Wednesday, October 08, 2003

Cairo should free gay Lebanese

From the Daily Star in Beirut, Lebanon

A Lebanese group that advocates human rights urged the Egyptian government on Tuesday to free Wissam Abyad, a Lebanese citizen arrested earlier this year because of his sexual orientation.

Speaking on behalf of Hurriyat Khassa (Personal Liberties), lawyer Nizar Saghieh told The Daily Star that Abyad was sentenced to 15 months on charges of “practicing and encouraging debauchery.”

Amnesty International issued a report earlier this year calling on Egypt to “release immediately and unconditionally anyone imprisoned solely for their actual or perceived sexual orientation.”

It said that in January, Abyad went to meet a contact he had made on a website for homosexuals. The person he met in Cairo is believed to have been a security officer or a police informant. Abyad was later detained, and the electronic conversations they had over the internet in private were used against him.

The statement also said that gays, or those perceived to be gays, faced heightened risk of torture in police stations and prisons in Egypt. “Many people date through the internet. As long as they are not harming others, why should we arrest them?” Saghieh asked. “The imprisonment of Wissam makes questioning justice inevitable.”

Saghieh said that people should not be judged on the basis of their private lives and called on Egypt to “end Abyad’s misery” and the Lebanese government to intervene.

Sunday, October 05, 2003

Saudi clinic 'dumps' Aids patient

From BBC News

An inquiry has begun in Saudi Arabia into allegations that a clinic ejected a terminally-ill Aids patient and left him in the street barely conscious. Abulraheem Mahmood, 57, was taken in a pick-up truck and left on the pavement by his employer's office in Jeddah, the Saudi newspaper, Arab News, reported. He was then taken to another hospital where he died three weeks later.

The New Jeddah Clinic said it had to dismiss the patient because it did not specialise in treating Aids patients.

But the clinic said it had given sufficient notice for Mr Abulraheem's employers, Rajab and Sisilah, to collect the patient, the newspaper reported.

The clinic also said that Mr Abdulraheem had been handed over to personnel at Rajab and Sisilah and that it was they who threw him out onto the street. But the patient's employers said they had earlier sent a letter asking the clinic to wait while proper transportation arrangements were being made.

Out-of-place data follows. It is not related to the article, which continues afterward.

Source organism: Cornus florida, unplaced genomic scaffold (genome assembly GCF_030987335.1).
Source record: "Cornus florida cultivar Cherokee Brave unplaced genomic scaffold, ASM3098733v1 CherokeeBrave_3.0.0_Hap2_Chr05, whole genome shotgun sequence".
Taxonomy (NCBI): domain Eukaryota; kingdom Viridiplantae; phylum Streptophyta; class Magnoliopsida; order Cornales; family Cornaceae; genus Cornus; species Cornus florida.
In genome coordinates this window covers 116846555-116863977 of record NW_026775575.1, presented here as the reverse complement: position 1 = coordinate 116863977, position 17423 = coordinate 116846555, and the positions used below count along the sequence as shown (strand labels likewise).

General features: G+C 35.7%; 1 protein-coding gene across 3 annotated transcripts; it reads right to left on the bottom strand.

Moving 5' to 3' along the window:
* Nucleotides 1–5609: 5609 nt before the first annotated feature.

Someone... said there was a very sick man bruised and bleeding at the back door. When I went to check, there he was lying unresponsive in the heat
Security guard at Rajab and Sisilah

They said the Red Crescent Society had also refused to help move the man to another hospital because it did not transport Aids patients.

The BBC's Arab affairs analyst Magdi Abdelhadi says the incident is a painful illustration of the widespread stigma attached to Aids in Arab societies.

He says ignorance among the public as to how the infection is transmitted is fuelling an irrational fear of Aids patients, and taboos surrounding sex and sexually transmitted diseases are also partly to blame.

Mr Abdulraheem was literally dumped on the street in broad daylight in the port city of Jeddah, the newspaper said.

It said that during his violent ejection from the clinic's pick-up truck, he suffered scratches and bruising.

A security guard at Rajab and Sisilah told the newspaper that Mr Abdulraheem had been found bleeding.

"I was sitting at my station when I was approached by someone who said there was a very sick man bruised and bleeding at the back door," the guard said.

"When I went to check, there he was lying unresponsive in the heat. Someone brought him a mattress and some water, but he was unable to even drink it unassisted."

The patient was later transferred to King Saud Hospital, where he died.

According to the United Nations, 83,000 thousand people were infected with HIV last year in the Arab countries, bringing the total number of people living with Aids there to nearly half a million.

The figures are still very low by comparison to sub-Saharan Africa or Asia.

But experts have warned that an inclination to exaggerate the protective effects of social and cultural conservatism in Arab societies continue to hamper an adequate response to the disease.